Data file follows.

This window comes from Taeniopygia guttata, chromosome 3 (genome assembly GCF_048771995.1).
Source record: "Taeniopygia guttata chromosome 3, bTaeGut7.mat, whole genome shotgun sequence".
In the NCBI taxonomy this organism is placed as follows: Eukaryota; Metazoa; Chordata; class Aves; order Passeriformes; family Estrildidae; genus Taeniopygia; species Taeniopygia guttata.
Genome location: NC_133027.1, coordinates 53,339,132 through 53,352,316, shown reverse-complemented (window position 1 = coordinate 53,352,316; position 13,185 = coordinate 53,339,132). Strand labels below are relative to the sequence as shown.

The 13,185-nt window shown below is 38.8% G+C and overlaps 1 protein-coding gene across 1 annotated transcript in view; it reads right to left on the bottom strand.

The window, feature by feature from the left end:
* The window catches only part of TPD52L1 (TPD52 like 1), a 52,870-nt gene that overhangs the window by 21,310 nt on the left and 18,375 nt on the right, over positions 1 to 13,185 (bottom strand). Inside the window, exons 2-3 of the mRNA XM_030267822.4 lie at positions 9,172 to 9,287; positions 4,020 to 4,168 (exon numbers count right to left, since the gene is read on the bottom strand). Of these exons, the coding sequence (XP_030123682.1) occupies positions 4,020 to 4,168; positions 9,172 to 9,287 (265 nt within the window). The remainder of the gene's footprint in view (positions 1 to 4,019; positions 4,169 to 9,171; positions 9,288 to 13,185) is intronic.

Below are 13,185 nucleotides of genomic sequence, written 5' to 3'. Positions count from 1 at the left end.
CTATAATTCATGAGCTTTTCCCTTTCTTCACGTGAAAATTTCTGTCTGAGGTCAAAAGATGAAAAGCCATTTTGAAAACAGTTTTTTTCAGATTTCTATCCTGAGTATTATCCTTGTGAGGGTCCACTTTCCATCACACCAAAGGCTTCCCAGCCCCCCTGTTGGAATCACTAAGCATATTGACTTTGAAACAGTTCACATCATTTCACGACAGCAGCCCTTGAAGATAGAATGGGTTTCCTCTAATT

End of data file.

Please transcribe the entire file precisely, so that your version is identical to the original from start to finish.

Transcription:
This window comes from Taeniopygia guttata, chromosome 3 (genome assembly GCF_048771995.1).
Source record: "Taeniopygia guttata chromosome 3, bTaeGut7.mat, whole genome shotgun sequence".
In the NCBI taxonomy this organism is placed as follows: Eukaryota; Metazoa; Chordata; class Aves; order Passeriformes; family Estrildidae; genus Taeniopygia; species Taeniopygia guttata.
Genome location: NC_133027.1, coordinates 53,339,132 through 53,352,316, shown reverse-complemented (window position 1 = coordinate 53,352,316; position 13,185 = coordinate 53,339,132). Strand labels below are relative to the sequence as shown.

The 13,185-nt window shown below is 38.8% G+C and overlaps 1 protein-coding gene across 1 annotated transcript in view; it reads right to left on the bottom strand.

The window, feature by feature from the left end:
* The window catches only part of TPD52L1 (TPD52 like 1), a 52,870-nt gene that overhangs the window by 21,310 nt on the left and 18,375 nt on the right, over positions 1 to 13,185 (bottom strand). Inside the window, exons 2-3 of the mRNA XM_030267822.4 lie at positions 9,172 to 9,287; positions 4,020 to 4,168 (exon numbers count right to left, since the gene is read on the bottom strand). Of these exons, the coding sequence (XP_030123682.1) occupies positions 4,020 to 4,168; positions 9,172 to 9,287 (265 nt within the window). The remainder of the gene's footprint in view (positions 1 to 4,019; positions 4,169 to 9,171; positions 9,288 to 13,185) is intronic.

Below are 13,185 nucleotides of genomic sequence, written 5' to 3'. Positions count from 1 at the left end.
CTATAATTCATGAGCTTTTCCCTTTCTTCACGTGAAAATTTCTGTCTGAGGTCAAAAGATGAAAAGCCATTTTGAAAACAGTTTTTTTCAGATTTCTATCCTGAGTATTATCCTTGTGAGGGTCCACTTTCCATCACACCAAAGGCTTCCCAGCCCCCCTGTTGGAATCACTAAGCATATTGACTTTGAAACAGTTCACATCATTTCACGACAGCAGCCCTTGAAGATAGAATGGGTTTCCTCTAATT